THE STORY OF WOLVERHAMPTON VETERAN
Interviewed by Syrona Nelson and Compiled by S. Davis & J. Adams – Contributions to WWI & II
Radcliff Johnson was born in the Parish of Hanover Jamaica. He went to Clifton School. When he left school he became a tailor. In the Second World War he served in the R.A.F in Stafford. He was 23 years old at the time.
He came to the United Kingdom by boat from Kingston, Jamaica, docking at Bermuda for the night. His boat left from there to pick up a convoy in mid-sea. He later landed in Liverpool, then from there travelled to Wiltshire by train. “At first I wasn’t feeling so bright,” he said, as people stared at him getting off the train. Probably being the first black man they had ever seen.
He worked with the Equipment Assistant Board, delivering items to planes going abroad. He did the job, making sure that the planes had the parts that they needed.
Jamaica was under British Colonial Rule. Britain asked for volunteers to join the R.A.F. He chose the R.A.F. as he felt he would be supporting the Mother Country.
The most frightening feeling he had was when he walked on the deck of the ship in the mid-morning and saw many destroyers surrounding them. He said, “The most miserable time I had was to go out in the cold and to do our training.”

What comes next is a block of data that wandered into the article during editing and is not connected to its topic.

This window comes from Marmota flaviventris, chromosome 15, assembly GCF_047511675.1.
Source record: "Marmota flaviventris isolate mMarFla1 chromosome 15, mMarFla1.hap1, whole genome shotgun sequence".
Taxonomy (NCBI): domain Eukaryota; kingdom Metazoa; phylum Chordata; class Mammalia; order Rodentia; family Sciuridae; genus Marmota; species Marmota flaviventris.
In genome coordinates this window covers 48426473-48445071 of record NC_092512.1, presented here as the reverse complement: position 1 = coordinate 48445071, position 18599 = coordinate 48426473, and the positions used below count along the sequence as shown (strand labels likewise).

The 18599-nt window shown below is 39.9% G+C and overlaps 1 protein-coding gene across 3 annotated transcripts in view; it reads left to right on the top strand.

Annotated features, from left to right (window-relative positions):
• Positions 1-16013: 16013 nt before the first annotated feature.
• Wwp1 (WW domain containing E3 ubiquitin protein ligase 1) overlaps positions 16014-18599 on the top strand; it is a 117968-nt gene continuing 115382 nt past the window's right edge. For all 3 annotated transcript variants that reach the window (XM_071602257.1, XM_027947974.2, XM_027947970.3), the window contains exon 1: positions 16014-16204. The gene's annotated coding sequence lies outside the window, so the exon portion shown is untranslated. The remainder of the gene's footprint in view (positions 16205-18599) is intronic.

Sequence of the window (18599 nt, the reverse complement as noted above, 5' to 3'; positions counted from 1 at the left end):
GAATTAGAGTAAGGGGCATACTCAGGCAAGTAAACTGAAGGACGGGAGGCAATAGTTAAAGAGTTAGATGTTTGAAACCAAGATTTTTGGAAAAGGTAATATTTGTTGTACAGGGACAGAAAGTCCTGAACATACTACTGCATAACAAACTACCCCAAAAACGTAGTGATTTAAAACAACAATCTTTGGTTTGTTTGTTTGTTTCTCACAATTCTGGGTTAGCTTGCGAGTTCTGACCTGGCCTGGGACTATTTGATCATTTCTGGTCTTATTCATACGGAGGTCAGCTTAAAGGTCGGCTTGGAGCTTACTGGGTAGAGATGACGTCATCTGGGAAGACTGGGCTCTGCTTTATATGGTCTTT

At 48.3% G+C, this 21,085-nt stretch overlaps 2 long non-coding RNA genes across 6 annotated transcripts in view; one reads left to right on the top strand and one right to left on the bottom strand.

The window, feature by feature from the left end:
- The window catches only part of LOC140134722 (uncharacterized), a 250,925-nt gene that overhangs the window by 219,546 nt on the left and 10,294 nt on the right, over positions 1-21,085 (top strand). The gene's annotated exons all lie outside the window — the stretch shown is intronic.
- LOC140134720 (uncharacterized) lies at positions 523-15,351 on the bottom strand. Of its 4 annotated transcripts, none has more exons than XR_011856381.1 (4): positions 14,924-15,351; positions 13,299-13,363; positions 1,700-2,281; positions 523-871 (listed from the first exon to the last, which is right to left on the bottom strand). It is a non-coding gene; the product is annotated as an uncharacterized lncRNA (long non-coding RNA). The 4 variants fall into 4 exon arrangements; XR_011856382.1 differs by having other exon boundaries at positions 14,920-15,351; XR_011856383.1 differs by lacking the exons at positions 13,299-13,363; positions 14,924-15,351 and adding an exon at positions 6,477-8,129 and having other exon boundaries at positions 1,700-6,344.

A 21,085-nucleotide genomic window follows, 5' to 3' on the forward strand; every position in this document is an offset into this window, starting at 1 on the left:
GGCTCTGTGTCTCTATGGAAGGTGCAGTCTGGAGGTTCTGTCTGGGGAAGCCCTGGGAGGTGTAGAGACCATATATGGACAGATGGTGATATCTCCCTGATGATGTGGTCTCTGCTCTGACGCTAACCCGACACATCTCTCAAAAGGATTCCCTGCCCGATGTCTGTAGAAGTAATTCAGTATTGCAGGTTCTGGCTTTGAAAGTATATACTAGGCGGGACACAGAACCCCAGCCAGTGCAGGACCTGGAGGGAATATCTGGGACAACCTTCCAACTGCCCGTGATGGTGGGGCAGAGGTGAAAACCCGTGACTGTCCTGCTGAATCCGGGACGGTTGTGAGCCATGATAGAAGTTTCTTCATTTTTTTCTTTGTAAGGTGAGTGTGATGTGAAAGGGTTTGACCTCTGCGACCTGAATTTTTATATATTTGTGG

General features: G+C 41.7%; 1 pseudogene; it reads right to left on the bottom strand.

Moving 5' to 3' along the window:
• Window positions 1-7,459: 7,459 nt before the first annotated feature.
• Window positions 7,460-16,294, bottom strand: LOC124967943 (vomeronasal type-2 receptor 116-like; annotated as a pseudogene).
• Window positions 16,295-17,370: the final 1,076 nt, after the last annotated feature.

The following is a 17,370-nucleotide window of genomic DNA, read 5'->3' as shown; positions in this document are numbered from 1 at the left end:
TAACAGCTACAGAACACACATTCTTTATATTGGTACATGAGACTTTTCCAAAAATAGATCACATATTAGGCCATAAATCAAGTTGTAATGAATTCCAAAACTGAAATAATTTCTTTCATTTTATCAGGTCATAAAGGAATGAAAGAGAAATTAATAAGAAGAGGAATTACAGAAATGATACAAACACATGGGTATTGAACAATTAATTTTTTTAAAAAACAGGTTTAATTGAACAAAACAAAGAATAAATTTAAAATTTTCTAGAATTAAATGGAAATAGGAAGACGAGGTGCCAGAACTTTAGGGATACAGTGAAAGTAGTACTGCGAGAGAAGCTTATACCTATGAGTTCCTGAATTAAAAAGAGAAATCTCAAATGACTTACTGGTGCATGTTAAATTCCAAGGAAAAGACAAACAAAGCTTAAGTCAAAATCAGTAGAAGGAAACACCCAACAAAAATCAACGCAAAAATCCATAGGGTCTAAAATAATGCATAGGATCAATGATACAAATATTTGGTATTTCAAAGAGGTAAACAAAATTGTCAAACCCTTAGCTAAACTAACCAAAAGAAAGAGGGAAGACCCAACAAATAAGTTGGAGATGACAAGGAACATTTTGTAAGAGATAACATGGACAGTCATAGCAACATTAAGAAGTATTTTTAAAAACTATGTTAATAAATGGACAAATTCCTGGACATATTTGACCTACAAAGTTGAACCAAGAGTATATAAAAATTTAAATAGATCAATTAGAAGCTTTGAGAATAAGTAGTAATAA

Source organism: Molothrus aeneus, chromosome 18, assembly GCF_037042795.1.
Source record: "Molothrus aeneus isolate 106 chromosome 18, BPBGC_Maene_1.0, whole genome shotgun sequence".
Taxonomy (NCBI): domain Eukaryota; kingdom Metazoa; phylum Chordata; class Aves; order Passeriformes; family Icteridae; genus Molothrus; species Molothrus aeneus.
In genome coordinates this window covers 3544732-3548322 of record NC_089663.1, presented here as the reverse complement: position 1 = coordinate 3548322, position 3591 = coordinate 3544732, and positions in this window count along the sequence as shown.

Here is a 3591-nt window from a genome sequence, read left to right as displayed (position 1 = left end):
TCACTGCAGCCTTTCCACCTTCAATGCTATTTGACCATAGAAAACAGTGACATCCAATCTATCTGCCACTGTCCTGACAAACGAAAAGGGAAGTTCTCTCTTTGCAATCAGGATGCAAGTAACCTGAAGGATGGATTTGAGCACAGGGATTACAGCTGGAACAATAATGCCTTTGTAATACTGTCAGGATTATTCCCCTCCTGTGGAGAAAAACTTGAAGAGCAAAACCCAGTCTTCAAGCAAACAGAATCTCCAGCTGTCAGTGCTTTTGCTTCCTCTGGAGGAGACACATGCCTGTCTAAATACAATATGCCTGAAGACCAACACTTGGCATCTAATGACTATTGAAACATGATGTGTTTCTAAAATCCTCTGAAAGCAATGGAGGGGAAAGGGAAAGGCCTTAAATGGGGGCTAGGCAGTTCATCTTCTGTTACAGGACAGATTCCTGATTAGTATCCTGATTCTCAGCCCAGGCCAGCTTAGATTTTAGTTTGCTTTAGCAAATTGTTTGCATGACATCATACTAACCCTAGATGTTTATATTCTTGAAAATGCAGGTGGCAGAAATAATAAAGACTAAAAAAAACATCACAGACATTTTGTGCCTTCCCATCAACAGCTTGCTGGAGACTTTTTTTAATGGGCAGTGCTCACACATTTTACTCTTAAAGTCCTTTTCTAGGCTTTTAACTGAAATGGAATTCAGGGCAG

After the war he had the choice of joining the regular Air Force or stay in England to take a course and go home afterwards. He chose to go home, but returned to England at a later date.
The problem, he felt, was that people from The Commonwealth who contributed to the War effort did not receive the credit that they deserved. “People didn’t know that there were bases in the Caribbean.”
The most frightening thing that I remember in the War was being at the Transmission station in the Guyanese jungle. “I was all alone with the weapons car or the jeep at the post. It was very frightening, just God and I in the deep jungle; no one to call if I needed help”.
Footnote: Radcliff Johnson is father to Josh Johnson, Wolverhampton’s Black Belt Karate expert. Josh was the official Karate coach for England (2005).
In 1993 Mr. Radcliff Johnson received a medal for his service to the war. In 1998 a special award was given to Mr. Johnson by the community in recognition for his contribution/service to the war. The award was presented by Wolverhampton Windrush Working Group, in the spring of 2009 Mr. Johnson senior was laid rest.